From the perspective of treasury and finance departments, the uncertainties just keep coming, whether it’s the European debt crisis, the fiscal cliff or new regulations. Those uncertainties are encouraging a significant portion of companies to continue to build their cash reserves, which were already at historically high levels.
A recent SunGard survey of treasury executives at more than 200 corporations worldwide shows that 37% increased their cash reserves over the last 12 months, while 40% said there was no material change in their cash holdings and 23% said they had decreased their cash reserves.
One key factor going into year-end is the anticipated expiration of unlimited FDIC coverage on non-interest-bearing bank accounts, a development that SunGard says is driving the increased interest in money-market funds. According to the survey, companies that use money market funds on average have about 50% of their cash invested in the funds, up from 39% in the 2011 survey.
“We’ve seen many of our customers gearing up for the potential expiration,” says Vince Tolve, vice president of SunGard’s brokerage business. “We’re definitely seeing an increase in the popularity of money-market funds from our customer base.”
“Many of the smarter corporates are making moves now, before the downward pressure on rates at year-end,” he adds. Short-term rates are often depressed at the end of the year as dealers clean up their books, Tolve says.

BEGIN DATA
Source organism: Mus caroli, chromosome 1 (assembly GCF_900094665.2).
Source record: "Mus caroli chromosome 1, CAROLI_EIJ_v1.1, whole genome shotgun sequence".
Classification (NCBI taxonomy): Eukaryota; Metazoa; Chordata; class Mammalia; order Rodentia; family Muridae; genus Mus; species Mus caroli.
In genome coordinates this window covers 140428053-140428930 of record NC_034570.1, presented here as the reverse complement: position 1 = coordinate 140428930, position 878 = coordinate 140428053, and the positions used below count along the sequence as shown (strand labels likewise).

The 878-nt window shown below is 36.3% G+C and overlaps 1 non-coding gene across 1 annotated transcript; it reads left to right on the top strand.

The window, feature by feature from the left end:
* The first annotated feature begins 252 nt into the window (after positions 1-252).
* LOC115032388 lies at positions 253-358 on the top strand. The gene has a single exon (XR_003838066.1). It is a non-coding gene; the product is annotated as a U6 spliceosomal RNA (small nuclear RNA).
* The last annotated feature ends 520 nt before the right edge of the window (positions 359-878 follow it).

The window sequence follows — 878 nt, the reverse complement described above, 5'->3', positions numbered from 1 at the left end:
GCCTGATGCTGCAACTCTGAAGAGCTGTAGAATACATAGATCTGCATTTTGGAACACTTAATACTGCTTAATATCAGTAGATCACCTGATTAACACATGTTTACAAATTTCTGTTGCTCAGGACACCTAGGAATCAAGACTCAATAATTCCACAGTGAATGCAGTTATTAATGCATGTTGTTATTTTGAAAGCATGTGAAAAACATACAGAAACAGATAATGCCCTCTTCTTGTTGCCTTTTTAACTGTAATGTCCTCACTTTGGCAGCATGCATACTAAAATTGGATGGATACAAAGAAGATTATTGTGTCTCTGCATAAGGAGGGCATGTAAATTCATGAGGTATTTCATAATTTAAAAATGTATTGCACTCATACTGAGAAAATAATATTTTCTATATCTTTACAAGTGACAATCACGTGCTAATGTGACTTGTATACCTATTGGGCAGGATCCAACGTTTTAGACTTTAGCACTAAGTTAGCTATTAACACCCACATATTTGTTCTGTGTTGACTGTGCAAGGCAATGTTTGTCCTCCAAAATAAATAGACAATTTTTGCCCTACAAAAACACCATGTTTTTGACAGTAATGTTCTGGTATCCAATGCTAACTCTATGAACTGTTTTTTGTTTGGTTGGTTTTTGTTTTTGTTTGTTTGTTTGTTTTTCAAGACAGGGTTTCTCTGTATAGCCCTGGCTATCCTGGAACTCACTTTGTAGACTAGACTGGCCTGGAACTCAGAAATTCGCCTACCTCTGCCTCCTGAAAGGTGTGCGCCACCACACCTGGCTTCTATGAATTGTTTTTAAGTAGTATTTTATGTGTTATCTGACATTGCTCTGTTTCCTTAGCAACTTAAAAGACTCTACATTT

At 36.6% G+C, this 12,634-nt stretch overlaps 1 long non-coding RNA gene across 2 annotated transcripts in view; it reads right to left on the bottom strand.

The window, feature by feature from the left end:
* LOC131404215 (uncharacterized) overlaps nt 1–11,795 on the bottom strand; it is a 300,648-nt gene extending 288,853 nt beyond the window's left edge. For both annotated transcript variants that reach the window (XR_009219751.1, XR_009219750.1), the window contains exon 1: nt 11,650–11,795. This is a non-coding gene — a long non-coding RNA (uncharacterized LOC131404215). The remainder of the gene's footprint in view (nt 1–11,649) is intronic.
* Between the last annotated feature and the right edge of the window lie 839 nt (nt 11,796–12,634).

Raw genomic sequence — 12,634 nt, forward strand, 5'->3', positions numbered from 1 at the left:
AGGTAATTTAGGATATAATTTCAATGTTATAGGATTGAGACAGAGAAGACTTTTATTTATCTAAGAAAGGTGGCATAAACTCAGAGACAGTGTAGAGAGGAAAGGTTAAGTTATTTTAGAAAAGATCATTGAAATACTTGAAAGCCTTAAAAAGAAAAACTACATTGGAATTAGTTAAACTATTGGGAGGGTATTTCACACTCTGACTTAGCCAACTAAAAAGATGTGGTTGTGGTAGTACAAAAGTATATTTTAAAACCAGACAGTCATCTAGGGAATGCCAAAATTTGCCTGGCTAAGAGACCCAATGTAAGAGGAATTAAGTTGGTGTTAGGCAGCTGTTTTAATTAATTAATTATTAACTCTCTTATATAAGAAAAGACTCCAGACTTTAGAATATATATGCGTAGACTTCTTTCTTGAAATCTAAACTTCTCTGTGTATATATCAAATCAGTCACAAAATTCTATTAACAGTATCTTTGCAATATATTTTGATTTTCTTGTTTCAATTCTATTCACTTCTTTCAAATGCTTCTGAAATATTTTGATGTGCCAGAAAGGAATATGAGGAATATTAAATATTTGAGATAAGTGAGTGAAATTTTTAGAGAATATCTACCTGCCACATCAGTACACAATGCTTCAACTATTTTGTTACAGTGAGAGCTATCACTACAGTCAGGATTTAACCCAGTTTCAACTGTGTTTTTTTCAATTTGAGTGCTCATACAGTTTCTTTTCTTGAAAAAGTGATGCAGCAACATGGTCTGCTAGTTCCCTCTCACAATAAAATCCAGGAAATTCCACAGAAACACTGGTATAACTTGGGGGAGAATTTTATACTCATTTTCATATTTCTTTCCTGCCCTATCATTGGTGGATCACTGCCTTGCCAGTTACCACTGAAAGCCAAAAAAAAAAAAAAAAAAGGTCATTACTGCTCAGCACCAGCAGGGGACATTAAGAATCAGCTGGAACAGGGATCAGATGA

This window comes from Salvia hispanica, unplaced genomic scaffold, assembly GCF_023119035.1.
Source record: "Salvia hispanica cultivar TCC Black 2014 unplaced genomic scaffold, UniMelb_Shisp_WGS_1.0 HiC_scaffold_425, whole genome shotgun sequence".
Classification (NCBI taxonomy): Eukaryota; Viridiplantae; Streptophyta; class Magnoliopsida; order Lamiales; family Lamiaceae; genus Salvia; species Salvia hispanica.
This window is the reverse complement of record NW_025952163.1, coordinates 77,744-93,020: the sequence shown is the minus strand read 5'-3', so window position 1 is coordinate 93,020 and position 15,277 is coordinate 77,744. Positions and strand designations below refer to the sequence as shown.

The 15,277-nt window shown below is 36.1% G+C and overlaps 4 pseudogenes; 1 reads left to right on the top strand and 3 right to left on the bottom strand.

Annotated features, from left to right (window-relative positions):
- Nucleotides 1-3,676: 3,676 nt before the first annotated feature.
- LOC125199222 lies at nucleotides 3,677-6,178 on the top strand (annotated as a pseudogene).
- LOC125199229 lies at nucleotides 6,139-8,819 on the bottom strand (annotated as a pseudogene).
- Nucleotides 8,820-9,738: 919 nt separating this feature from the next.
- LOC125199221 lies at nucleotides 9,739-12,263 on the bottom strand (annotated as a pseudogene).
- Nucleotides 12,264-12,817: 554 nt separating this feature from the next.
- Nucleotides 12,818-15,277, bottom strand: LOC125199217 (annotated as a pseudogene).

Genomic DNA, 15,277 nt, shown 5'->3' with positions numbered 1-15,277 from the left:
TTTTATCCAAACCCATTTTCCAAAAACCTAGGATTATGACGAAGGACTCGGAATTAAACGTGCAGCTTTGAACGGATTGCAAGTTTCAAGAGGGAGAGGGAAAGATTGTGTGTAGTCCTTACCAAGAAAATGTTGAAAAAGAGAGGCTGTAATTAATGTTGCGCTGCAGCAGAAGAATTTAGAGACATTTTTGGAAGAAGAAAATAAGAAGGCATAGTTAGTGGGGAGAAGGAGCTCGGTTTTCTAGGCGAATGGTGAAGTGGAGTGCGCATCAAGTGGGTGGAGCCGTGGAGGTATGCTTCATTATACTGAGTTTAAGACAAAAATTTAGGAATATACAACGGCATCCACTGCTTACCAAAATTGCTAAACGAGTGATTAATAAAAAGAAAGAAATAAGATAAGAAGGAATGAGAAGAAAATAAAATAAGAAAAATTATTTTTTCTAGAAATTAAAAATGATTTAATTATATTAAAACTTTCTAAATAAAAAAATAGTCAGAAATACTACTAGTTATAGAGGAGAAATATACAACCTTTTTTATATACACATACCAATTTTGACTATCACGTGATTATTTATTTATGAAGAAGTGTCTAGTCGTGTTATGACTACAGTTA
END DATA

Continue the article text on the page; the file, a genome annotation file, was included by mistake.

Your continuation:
The expiration of the unlimited FDIC coverage was thrown into doubt last week as Senate Majority Leader Harry Reid, D-Nev., introduced legislation to extend the Transaction Account Guarantee program another two years. There’s also the possibility of more regulatory changes for money funds, but Tolve says such changes are “probably still some time out in the future.”
The SunGard survey also shows a pick-up in the use of money funds with a variable net asset value (VNAV). Only 9% of the companies surveyed use VNAV funds, but those companies hold 36% of their cash in VNAV funds, up from 4.5% last year.
Most of the companies using VNAV funds are based in Europe, where such funds are more common, Tolve says. “They’ve been around in Europe, so those customers are used to working with them.”
For more on the use of VNAV money funds in Europe, see Who’s Afraid of Floating NAV?